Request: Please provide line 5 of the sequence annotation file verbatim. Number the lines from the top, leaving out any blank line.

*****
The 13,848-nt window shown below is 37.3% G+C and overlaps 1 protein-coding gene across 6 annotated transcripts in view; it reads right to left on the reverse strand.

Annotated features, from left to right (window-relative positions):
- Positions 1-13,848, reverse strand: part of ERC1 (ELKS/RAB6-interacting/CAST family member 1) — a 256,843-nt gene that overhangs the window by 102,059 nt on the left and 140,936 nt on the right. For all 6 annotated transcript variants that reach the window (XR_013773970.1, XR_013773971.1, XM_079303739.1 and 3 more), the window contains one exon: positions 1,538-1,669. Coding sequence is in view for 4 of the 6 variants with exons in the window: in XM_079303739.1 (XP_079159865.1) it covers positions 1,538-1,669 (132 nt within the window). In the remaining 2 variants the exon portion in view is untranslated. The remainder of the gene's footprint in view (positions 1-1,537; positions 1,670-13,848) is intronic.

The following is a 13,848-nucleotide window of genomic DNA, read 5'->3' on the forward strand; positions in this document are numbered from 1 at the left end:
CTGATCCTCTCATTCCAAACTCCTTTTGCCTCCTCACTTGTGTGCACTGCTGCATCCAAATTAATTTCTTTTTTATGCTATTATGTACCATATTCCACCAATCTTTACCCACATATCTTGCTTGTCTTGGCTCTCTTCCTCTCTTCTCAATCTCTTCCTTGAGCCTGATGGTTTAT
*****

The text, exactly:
CTGATCCTCTCATTCCAAACTCCTTTTGCCTCCTCACTTGTGTGCACTGCTGCATCCAAATTAATTTCTTTTTTATGCTATTATGTACCATATTCCACCAATCTTTACCCACATATCTTGCTTGTCTTGGCTCTCTTCCTCTCTTCTCAATCTCTTCCTTGAGCCTGATGGTTTAT